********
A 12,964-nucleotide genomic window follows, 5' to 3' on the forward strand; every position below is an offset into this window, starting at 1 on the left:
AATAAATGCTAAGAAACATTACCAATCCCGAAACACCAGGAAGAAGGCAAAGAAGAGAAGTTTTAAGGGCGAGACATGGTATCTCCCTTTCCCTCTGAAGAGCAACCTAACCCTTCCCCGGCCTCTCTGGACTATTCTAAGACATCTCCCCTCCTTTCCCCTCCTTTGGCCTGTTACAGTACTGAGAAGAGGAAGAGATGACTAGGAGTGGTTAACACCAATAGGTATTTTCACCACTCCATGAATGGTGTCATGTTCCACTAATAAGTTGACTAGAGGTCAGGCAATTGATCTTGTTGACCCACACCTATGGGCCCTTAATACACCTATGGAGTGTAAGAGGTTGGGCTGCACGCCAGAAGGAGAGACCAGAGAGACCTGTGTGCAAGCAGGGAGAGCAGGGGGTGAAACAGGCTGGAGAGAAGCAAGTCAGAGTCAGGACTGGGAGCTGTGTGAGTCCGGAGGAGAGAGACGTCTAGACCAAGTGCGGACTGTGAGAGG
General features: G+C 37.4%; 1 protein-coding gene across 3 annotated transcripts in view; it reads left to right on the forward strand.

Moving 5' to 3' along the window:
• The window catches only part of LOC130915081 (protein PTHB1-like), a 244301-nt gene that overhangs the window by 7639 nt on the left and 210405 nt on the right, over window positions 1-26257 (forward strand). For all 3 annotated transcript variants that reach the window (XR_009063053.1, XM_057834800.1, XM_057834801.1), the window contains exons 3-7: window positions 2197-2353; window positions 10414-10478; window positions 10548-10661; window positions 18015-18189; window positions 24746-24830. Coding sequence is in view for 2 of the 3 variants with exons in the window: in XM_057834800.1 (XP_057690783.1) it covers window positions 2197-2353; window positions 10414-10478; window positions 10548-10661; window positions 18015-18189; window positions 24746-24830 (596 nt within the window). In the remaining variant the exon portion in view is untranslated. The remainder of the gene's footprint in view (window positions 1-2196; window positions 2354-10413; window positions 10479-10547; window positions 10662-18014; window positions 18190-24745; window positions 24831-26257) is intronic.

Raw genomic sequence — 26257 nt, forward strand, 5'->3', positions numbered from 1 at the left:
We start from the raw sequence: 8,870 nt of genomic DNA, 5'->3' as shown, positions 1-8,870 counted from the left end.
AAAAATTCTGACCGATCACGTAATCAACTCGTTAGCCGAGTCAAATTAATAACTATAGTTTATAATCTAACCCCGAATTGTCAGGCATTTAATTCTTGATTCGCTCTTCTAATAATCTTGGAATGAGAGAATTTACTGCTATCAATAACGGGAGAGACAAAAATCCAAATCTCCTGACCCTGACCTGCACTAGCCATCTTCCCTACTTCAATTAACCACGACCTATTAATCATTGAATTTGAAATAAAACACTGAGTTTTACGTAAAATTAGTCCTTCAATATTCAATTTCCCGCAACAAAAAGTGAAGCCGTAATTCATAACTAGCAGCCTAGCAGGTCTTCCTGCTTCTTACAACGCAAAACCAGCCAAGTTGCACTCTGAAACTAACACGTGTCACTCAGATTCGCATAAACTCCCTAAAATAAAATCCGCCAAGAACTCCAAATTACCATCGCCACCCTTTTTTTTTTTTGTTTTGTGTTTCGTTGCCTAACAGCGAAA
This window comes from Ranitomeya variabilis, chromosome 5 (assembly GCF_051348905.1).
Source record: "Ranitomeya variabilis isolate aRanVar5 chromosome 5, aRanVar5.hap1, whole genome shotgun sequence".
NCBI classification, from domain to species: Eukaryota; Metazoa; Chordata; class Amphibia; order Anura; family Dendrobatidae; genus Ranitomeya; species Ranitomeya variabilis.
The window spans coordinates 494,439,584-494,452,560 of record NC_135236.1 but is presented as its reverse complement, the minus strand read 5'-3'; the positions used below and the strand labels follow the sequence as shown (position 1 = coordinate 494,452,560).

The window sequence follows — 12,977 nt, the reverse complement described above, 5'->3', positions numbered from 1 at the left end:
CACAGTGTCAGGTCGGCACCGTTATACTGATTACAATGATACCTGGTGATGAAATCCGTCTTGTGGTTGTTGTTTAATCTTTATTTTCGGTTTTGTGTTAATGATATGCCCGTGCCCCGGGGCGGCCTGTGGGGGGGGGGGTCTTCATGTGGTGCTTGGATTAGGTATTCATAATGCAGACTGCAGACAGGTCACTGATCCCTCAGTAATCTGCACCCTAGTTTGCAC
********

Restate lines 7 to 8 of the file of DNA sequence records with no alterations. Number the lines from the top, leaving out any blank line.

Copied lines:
We start from the raw sequence: 8,870 nt of genomic DNA, 5'->3' as shown, positions 1-8,870 counted from the left end.
AAAAATTCTGACCGATCACGTAATCAACTCGTTAGCCGAGTCAAATTAATAACTATAGTTTATAATCTAACCCCGAATTGTCAGGCATTTAATTCTTGATTCGCTCTTCTAATAATCTTGGAATGAGAGAATTTACTGCTATCAATAACGGGAGAGACAAAAATCCAAATCTCCTGACCCTGACCTGCACTAGCCATCTTCCCTACTTCAATTAACCACGACCTATTAATCATTGAATTTGAAATAAAACACTGAGTTTTACGTAAAATTAGTCCTTCAATATTCAATTTCCCGCAACAAAAAGTGAAGCCGTAATTCATAACTAGCAGCCTAGCAGGTCTTCCTGCTTCTTACAACGCAAAACCAGCCAAGTTGCACTCTGAAACTAACACGTGTCACTCAGATTCGCATAAACTCCCTAAAATAAAATCCGCCAAGAACTCCAAATTACCATCGCCACCCTTTTTTTTTTTTGTTTTGTGTTTCGTTGCCTAACAGCGAAA